As a first time buyer, opting for a used bike can be a great option, both price-wise and when it comes to the likelihood of you, as a new rider, damaging the bike in some way. Used bikes are also cheaper to buy than brand new bikes, which is great if you’re on a budget. This isn’t to say that you should go for the cheapest second-hand bike you can find however; you still need a bike that’s reliable and above all, safe to ride.


Type of bike

From cruisers and choppers to sport bikes and touring bikes, there are plenty of different motorbikes out there to choose from. With such an array of motorcycle types available, it can be difficult to choose which one is right for you unless you already have one in mind. If you do, then great – get buying! But if you’re more unsure as to what type of bike you want to go for, you’ll have to do a little research.

Consider whether you’re planning to use your motorbike every day or just for pleasure, and whether it will be making lengthy road trips or short hops. Will you be riding it mainly on well-kept roads and motorways, or do you live in an area with bumpy country roads and frequent muddy conditions? All of these things can impact the type of bike you buy.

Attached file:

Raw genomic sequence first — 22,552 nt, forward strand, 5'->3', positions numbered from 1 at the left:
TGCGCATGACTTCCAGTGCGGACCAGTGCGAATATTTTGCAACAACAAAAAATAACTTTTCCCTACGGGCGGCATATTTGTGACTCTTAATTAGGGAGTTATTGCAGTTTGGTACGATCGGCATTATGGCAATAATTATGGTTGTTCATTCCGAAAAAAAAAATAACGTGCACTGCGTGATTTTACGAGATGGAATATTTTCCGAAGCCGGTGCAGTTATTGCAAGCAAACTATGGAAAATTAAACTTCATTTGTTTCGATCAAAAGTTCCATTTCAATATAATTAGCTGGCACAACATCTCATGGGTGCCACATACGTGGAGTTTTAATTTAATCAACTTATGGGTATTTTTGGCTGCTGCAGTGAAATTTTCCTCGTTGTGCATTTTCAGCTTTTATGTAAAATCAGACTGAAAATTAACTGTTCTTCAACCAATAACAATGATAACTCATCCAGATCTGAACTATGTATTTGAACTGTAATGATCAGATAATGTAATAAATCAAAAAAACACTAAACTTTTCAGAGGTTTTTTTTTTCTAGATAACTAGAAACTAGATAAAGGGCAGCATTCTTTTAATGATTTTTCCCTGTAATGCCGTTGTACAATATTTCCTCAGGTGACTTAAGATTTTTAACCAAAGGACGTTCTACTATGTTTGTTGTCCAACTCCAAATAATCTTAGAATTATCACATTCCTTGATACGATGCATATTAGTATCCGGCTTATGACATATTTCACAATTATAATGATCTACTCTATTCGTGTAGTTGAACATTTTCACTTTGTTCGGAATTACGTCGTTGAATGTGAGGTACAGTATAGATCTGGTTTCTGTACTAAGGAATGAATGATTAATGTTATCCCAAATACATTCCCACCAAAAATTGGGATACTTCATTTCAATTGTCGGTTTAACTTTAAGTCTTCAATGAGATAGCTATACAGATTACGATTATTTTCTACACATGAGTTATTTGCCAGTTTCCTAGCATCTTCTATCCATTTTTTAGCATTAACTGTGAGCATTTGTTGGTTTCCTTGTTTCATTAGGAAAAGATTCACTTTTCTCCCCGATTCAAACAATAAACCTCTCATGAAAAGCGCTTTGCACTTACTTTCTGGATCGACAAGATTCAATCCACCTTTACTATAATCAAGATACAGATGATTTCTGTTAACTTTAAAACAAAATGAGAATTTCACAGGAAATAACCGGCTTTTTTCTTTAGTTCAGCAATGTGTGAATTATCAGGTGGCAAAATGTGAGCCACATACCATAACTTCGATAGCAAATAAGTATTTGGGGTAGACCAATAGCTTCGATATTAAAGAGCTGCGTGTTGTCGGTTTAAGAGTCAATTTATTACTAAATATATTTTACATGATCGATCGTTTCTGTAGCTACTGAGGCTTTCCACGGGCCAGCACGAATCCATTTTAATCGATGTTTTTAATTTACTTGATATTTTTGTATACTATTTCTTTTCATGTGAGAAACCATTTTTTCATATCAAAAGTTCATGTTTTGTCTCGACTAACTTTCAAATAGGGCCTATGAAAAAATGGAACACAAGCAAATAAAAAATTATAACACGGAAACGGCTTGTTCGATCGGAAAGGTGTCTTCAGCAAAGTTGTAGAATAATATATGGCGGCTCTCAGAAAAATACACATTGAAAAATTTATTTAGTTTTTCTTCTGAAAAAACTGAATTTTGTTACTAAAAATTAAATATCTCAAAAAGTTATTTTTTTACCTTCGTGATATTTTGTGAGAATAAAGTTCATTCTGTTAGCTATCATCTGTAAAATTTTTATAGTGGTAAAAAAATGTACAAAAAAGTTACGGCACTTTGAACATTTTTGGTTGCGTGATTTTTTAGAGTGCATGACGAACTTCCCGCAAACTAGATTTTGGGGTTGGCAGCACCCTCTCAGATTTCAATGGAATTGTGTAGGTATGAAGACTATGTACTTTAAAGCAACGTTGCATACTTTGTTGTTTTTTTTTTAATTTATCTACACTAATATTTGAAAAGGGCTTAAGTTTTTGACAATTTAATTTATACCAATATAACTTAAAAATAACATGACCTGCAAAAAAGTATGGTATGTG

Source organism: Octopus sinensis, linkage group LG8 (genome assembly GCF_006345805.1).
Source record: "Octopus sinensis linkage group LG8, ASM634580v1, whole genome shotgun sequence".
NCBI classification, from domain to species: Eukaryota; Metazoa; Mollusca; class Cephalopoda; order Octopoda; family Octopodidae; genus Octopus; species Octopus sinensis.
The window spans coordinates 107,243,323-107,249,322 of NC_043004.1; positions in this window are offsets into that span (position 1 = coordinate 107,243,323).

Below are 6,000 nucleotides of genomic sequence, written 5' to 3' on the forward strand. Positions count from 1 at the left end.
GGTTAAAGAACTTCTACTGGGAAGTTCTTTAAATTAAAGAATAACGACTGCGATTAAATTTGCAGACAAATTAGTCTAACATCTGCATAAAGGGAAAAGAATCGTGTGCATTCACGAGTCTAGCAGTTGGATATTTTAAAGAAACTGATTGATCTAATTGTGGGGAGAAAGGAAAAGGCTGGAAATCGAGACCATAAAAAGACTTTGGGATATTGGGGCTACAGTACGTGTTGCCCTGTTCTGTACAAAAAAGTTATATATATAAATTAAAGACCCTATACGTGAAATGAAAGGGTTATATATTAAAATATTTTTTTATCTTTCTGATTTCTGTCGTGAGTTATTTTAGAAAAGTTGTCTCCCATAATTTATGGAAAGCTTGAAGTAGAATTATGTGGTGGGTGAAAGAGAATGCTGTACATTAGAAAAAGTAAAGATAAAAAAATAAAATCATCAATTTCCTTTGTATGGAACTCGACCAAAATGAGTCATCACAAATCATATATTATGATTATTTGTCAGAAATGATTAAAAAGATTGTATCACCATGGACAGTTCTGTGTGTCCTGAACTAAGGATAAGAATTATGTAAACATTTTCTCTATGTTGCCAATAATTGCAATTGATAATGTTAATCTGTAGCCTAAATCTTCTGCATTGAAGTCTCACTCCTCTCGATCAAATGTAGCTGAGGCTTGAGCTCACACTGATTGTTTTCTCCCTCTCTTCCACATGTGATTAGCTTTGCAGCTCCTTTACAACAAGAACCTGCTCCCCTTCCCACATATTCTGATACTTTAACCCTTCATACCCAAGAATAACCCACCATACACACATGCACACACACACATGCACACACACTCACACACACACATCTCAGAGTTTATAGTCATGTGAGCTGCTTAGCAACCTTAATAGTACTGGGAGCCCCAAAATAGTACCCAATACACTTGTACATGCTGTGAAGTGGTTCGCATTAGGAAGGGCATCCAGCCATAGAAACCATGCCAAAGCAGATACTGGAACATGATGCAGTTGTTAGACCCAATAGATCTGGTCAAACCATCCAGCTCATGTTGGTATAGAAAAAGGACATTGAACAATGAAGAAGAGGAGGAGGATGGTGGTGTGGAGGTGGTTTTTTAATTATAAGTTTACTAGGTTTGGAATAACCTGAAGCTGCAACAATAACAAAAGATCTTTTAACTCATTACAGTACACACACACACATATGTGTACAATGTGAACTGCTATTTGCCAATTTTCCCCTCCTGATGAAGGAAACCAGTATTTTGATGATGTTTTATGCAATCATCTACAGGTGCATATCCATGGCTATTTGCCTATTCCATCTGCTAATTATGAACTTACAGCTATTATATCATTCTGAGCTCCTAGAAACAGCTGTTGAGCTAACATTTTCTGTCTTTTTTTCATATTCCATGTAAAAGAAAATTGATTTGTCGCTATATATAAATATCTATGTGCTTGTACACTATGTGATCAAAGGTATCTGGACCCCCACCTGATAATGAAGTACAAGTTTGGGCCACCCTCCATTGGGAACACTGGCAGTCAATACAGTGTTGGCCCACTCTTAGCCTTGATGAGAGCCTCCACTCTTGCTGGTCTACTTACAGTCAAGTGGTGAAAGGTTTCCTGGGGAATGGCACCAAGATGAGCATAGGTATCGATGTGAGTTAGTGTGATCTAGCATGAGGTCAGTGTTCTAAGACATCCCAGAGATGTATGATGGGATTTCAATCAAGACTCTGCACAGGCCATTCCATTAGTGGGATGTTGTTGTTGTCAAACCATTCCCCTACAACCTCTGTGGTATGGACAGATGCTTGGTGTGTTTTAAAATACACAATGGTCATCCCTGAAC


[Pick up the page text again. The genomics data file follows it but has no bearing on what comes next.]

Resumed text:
As well as researching the bike online or through reviews and word of mouth, get proactive and view some. By interacting with different bikes, you'll probably develop distinct likes and dislikes, which should help you make the decision.


Engine size

Once you’ve completed your CBT, you’re legally allowed to ride a moped up to 50cc if you’re aged 16 or over, or a motorcycle up to 125cc if you’re aged 17 or over. If you’re looking for something with more power, you will have to take further training. But as a first time buyer, you may want to stick with a bike between 50cc and 125cc until you get more riding experience.

The great thing about 50cc engines is that they are usually very eco-friendly, cheap to buy and fuel efficient. That said, 50cc bikes aren’t very powerful. Their top speed is usually around 30mph – if that – which is okay when you’re riding around town, but when it comes to lengthy commutes, you’re better off with a bike with a little more zip.